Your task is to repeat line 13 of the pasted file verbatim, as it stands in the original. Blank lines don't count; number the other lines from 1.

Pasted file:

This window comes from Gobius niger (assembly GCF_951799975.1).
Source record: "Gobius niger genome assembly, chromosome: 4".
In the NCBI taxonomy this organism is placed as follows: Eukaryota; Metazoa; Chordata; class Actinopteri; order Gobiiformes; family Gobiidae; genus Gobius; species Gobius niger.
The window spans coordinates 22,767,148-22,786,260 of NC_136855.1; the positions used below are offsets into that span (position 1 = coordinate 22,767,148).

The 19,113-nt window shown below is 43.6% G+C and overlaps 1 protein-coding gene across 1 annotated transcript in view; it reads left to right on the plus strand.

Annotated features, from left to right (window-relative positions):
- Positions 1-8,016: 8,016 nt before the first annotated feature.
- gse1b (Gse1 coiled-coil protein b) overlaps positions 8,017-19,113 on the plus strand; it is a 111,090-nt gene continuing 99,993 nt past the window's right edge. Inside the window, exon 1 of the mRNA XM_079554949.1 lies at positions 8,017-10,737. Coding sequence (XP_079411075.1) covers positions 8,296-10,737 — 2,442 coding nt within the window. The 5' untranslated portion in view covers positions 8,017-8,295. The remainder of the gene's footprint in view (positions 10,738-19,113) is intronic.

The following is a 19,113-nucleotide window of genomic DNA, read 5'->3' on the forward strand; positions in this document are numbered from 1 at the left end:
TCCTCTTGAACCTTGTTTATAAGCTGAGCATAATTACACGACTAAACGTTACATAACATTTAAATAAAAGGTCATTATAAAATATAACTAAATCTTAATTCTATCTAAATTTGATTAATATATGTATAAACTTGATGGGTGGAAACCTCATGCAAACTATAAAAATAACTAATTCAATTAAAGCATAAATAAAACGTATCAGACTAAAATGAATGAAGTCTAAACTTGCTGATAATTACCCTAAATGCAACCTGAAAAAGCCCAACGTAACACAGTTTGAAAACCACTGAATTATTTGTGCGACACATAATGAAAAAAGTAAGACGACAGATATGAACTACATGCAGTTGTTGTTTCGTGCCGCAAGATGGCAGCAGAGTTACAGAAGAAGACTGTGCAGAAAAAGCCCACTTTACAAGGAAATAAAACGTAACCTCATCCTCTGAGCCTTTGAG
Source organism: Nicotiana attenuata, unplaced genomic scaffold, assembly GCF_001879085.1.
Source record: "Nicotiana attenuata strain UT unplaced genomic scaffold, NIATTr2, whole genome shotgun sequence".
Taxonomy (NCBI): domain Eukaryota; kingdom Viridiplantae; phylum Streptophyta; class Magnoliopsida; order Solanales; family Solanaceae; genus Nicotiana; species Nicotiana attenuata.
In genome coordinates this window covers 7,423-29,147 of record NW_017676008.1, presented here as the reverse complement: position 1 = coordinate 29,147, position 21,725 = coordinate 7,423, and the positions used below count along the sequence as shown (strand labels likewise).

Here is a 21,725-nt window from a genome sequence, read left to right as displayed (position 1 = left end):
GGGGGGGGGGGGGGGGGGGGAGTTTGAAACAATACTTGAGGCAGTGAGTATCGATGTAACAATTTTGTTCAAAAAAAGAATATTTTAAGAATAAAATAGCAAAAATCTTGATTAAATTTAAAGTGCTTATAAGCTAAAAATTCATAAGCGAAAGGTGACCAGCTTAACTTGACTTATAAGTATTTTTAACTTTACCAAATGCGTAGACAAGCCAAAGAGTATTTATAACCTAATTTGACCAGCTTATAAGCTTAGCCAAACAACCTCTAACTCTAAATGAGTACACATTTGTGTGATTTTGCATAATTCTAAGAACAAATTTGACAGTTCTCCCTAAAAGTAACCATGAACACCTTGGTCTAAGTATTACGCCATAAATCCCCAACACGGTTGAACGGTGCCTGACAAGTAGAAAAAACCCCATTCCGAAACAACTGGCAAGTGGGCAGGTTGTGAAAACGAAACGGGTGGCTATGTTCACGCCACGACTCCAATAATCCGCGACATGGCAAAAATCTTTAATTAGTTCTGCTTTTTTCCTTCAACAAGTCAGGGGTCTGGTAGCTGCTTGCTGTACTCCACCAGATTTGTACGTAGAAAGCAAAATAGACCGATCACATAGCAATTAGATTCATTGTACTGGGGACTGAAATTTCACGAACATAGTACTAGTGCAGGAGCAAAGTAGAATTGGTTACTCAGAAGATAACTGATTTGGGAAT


Taxonomy (NCBI): domain Eukaryota; kingdom Viridiplantae; phylum Streptophyta; class Magnoliopsida; order Solanales; family Solanaceae; genus Nicotiana; species Nicotiana attenuata.